advertisement, regardless of form, contains a prominent disclaimer that the dentist is licensed as a general dentist or that the specialty
services will be provided by a general dentist.
||Utah Consumer Sales Practices Act
||Deceptive act or practice by supplier.
|| 13-11-4. Deceptive act or practice by supplier.
(1) A deceptive act or practice by a supplier in connection with a consumer transaction violates this chapter whether it occurs before, during, or after the transaction.
(2) Without limiting the scope of Subsection (1), a supplier commits a deceptive act or practice if the supplier knowingly or intentionally:
(a) indicates that the subject of a consumer transaction has sponsorship, approval, performance characteristics, accessories, uses, or benefits, if it has not;
(b) indicates that the subject of a consumer transaction is of a particular standard, quality, grade, style, or model, if it is not;
(e) indicates that the subject of a consumer transaction has been supplied in accordance with a previous representation, if it has not
Have you brought or filed your complaints about Dr. Hendrickson’s websites to the Utah Dental Board or the Utah Department of Public Licensing (DOPL)?
If so, when?
Have you had any response from them?
In April of this year, a contingent of oral and maxillofacial surgeons from across the state made a formal presentation to the Utah Dental Board regarding advertising. The response was that DOPL is too understaffed to enforce the regulations.
I, personally, have not filed a formal complaint with DOPL or the Board, but I have submitted several specimens of advertisements that are in clear violation of the regulations that I included previously, with no response from DOPL. Several of our colleagues have made multiple complaints and have essentially been told that nothing would be done because of the lack of resources.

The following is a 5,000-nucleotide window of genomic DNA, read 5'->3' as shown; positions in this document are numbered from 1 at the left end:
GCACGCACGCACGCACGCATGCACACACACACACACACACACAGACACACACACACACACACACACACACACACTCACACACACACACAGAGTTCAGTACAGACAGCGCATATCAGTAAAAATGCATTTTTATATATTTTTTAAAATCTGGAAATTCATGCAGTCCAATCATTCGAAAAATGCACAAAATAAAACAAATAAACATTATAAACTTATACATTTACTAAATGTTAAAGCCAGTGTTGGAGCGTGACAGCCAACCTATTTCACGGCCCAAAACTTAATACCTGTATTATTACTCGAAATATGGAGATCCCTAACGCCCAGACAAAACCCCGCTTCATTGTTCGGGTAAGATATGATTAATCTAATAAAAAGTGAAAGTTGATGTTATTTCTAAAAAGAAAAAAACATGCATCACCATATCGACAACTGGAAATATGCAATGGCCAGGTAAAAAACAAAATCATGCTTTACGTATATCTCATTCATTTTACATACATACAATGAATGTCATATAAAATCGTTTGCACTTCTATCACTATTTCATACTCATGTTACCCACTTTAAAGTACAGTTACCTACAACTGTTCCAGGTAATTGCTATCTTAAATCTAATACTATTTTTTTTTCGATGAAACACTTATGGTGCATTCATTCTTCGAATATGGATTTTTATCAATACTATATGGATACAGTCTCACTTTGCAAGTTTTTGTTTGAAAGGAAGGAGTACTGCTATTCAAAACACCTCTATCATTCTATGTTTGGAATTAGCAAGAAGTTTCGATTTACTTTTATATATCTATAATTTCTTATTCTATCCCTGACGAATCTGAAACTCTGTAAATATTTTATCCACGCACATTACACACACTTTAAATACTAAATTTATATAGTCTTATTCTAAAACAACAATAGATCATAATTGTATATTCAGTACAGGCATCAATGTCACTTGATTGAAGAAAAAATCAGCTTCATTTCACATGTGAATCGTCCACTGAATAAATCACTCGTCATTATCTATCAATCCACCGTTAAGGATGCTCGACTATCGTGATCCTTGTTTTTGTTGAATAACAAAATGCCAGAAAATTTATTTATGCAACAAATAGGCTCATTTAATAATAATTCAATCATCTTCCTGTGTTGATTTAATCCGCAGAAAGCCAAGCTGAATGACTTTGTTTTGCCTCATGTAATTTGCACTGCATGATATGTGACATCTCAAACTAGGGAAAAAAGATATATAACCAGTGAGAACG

The regulations are there in name only, unfortunately, with no enforcement.
Are you referring to the June DOPL meeting where Dr. Jason Chandler made a presentation representing the UAOMS?
Or, was there another presentation?
Why have you not filed a formal complaint with the Utah DOPL?
Correct, it was the June DOPL meeting.
With little reassurance that my complaint would be reviewed and evaluated appropriately, I haven’t filed a formal complaint outside of my aforementioned appropriation of samples of various advertisments.
Where you aware that there was discussion at the March 2012 Utah DOPL meeting about the AADB advertising guidelines/regulations and that it was suggested by the Bureau Manager, Ms. Taxin, that the Dental Board might seek either a rule change or a change in the state law itself?
Have you ever expressed your concerns directly to Dr. Hendrickson – either by letter, in person or by telephone?
I wasn’t aware of that DOPL meeting in March. I’m unclear as to how a rule change is needed, given the rules are already set forth.
I have had limited correspondence with Dr. Hendrickson. It has primarily been regarding the treatment of his patient(s) in my office, with little exchange over the appropriate nature of his or anyone else’s marketing practices.
Given the history of the multiple times DOPL and Dr. Hendrickson have been contacted directly with formal complaints, with no material changes in either enforcement on the part of DOPL or compliance on the part of Dr. Hendrickson, speaks to the likelihood that little would change by following the same course.
How many times would you bother to call the fire department before you would start spraying water on your neighbor’s burning house because there were no firetrucks and firemen there?
The interview continues and we will discuss patient care and patients of Dr. Hendrickson that Dr. Viehweg has seen for post-operative care.
I am waiting for Dr. Hendrickson to either write a response to Dr. Nicholls’ interview posts from last week or to consent to telephone interview. However, it is my understanding that Dr. Hendrickson’s wife will today or soon deliver twins.
We, all, wish them congratulations.